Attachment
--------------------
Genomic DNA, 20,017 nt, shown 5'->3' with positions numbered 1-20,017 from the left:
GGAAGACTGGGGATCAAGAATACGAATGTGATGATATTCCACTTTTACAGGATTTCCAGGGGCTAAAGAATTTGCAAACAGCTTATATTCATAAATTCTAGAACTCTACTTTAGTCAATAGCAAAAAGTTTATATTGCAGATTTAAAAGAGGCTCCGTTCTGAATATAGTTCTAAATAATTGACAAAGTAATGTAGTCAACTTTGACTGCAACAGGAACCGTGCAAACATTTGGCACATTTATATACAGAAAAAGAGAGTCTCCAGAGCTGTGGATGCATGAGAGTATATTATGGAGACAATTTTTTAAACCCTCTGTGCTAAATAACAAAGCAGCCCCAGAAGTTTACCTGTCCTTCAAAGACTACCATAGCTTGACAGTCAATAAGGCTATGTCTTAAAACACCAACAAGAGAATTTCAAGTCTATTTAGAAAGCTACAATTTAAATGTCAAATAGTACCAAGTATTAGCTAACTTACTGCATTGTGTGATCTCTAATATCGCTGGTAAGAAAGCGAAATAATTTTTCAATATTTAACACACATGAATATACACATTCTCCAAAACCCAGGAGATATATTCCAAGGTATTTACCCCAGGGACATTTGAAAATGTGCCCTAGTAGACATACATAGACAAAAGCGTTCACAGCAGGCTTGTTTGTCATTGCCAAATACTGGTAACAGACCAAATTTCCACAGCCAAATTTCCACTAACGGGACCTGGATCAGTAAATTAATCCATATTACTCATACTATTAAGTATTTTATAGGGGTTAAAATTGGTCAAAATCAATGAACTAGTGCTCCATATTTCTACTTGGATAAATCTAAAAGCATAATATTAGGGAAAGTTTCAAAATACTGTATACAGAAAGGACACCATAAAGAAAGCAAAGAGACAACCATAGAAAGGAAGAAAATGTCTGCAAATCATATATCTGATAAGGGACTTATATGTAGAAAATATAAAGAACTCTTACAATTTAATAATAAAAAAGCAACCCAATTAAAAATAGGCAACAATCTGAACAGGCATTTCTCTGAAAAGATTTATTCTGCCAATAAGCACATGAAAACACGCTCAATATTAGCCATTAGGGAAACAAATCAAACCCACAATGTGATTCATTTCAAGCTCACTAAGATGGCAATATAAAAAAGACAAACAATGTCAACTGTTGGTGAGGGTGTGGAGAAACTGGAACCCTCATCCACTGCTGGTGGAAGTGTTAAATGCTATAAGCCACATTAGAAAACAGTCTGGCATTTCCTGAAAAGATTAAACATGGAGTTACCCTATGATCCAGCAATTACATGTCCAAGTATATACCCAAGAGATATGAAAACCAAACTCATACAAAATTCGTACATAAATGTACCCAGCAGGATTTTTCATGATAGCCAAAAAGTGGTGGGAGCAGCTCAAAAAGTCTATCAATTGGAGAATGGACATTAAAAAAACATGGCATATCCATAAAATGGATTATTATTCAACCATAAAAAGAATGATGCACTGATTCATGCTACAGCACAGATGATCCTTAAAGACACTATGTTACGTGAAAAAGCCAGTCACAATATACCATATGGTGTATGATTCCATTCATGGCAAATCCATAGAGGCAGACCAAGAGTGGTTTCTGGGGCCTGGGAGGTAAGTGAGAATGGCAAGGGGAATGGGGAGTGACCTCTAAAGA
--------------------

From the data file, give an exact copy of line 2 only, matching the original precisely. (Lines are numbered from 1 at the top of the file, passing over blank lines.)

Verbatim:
GGAAGACTGGGGATCAAGAATACGAATGTGATGATATTCCACTTTTACAGGATTTCCAGGGGCTAAAGAATTTGCAAACAGCTTATATTCATAAATTCTAGAACTCTACTTTAGTCAATAGCAAAAAGTTTATATTGCAGATTTAAAAGAGGCTCCGTTCTGAATATAGTTCTAAATAATTGACAAAGTAATGTAGTCAACTTTGACTGCAACAGGAACCGTGCAAACATTTGGCACATTTATATACAGAAAAAGAGAGTCTCCAGAGCTGTGGATGCATGAGAGTATATTATGGAGACAATTTTTTAAACCCTCTGTGCTAAATAACAAAGCAGCCCCAGAAGTTTACCTGTCCTTCAAAGACTACCATAGCTTGACAGTCAATAAGGCTATGTCTTAAAACACCAACAAGAGAATTTCAAGTCTATTTAGAAAGCTACAATTTAAATGTCAAATAGTACCAAGTATTAGCTAACTTACTGCATTGTGTGATCTCTAATATCGCTGGTAAGAAAGCGAAATAATTTTTCAATATTTAACACACATGAATATACACATTCTCCAAAACCCAGGAGATATATTCCAAGGTATTTACCCCAGGGACATTTGAAAATGTGCCCTAGTAGACATACATAGACAAAAGCGTTCACAGCAGGCTTGTTTGTCATTGCCAAATACTGGTAACAGACCAAATTTCCACAGCCAAATTTCCACTAACGGGACCTGGATCAGTAAATTAATCCATATTACTCATACTATTAAGTATTTTATAGGGGTTAAAATTGGTCAAAATCAATGAACTAGTGCTCCATATTTCTACTTGGATAAATCTAAAAGCATAATATTAGGGAAAGTTTCAAAATACTGTATACAGAAAGGACACCATAAAGAAAGCAAAGAGACAACCATAGAAAGGAAGAAAATGTCTGCAAATCATATATCTGATAAGGGACTTATATGTAGAAAATATAAAGAACTCTTACAATTTAATAATAAAAAAGCAACCCAATTAAAAATAGGCAACAATCTGAACAGGCATTTCTCTGAAAAGATTTATTCTGCCAATAAGCACATGAAAACACGCTCAATATTAGCCATTAGGGAAACAAATCAAACCCACAATGTGATTCATTTCAAGCTCACTAAGATGGCAATATAAAAAAGACAAACAATGTCAACTGTTGGTGAGGGTGTGGAGAAACTGGAACCCTCATCCACTGCTGGTGGAAGTGTTAAATGCTATAAGCCACATTAGAAAACAGTCTGGCATTTCCTGAAAAGATTAAACATGGAGTTACCCTATGATCCAGCAATTACATGTCCAAGTATATACCCAAGAGATATGAAAACCAAACTCATACAAAATTCGTACATAAATGTACCCAGCAGGATTTTTCATGATAGCCAAAAAGTGGTGGGAGCAGCTCAAAAAGTCTATCAATTGGAGAATGGACATTAAAAAAACATGGCATATCCATAAAATGGATTATTATTCAACCATAAAAAGAATGATGCACTGATTCATGCTACAGCACAGATGATCCTTAAAGACACTATGTTACGTGAAAAAGCCAGTCACAATATACCATATGGTGTATGATTCCATTCATGGCAAATCCATAGAGGCAGACCAAGAGTGGTTTCTGGGGCCTGGGAGGTAAGTGAGAATGGCAAGGGGAATGGGGAGTGACCTCTAAAGA